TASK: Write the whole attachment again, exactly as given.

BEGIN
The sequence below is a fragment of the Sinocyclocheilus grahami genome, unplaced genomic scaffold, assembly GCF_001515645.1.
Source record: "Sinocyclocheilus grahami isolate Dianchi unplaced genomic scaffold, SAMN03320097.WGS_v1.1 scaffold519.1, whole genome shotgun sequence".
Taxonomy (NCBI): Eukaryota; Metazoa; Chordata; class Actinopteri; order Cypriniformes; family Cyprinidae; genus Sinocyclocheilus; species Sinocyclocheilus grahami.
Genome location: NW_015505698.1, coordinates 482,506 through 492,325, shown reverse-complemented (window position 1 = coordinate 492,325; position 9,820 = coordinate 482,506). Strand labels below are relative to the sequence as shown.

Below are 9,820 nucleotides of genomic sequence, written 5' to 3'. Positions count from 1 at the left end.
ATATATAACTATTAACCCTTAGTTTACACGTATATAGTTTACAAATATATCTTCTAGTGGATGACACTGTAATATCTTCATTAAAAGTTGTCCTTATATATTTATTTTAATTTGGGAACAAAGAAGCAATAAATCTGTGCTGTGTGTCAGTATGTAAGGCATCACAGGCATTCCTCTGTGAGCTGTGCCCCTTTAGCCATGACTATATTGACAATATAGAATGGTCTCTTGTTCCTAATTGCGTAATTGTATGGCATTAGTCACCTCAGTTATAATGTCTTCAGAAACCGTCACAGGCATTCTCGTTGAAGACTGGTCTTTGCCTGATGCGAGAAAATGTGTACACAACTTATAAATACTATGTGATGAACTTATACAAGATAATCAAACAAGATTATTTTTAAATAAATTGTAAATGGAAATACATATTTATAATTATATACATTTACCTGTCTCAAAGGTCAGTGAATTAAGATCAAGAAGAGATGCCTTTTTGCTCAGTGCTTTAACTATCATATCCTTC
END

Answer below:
The sequence below is a fragment of the Sinocyclocheilus grahami genome, unplaced genomic scaffold, assembly GCF_001515645.1.
Source record: "Sinocyclocheilus grahami isolate Dianchi unplaced genomic scaffold, SAMN03320097.WGS_v1.1 scaffold519.1, whole genome shotgun sequence".
Taxonomy (NCBI): Eukaryota; Metazoa; Chordata; class Actinopteri; order Cypriniformes; family Cyprinidae; genus Sinocyclocheilus; species Sinocyclocheilus grahami.
Genome location: NW_015505698.1, coordinates 482,506 through 492,325, shown reverse-complemented (window position 1 = coordinate 492,325; position 9,820 = coordinate 482,506). Strand labels below are relative to the sequence as shown.

Below are 9,820 nucleotides of genomic sequence, written 5' to 3'. Positions count from 1 at the left end.
ATATATAACTATTAACCCTTAGTTTACACGTATATAGTTTACAAATATATCTTCTAGTGGATGACACTGTAATATCTTCATTAAAAGTTGTCCTTATATATTTATTTTAATTTGGGAACAAAGAAGCAATAAATCTGTGCTGTGTGTCAGTATGTAAGGCATCACAGGCATTCCTCTGTGAGCTGTGCCCCTTTAGCCATGACTATATTGACAATATAGAATGGTCTCTTGTTCCTAATTGCGTAATTGTATGGCATTAGTCACCTCAGTTATAATGTCTTCAGAAACCGTCACAGGCATTCTCGTTGAAGACTGGTCTTTGCCTGATGCGAGAAAATGTGTACACAACTTATAAATACTATGTGATGAACTTATACAAGATAATCAAACAAGATTATTTTTAAATAAATTGTAAATGGAAATACATATTTATAATTATATACATTTACCTGTCTCAAAGGTCAGTGAATTAAGATCAAGAAGAGATGCCTTTTTGCTCAGTGCTTTAACTATCATATCCTTC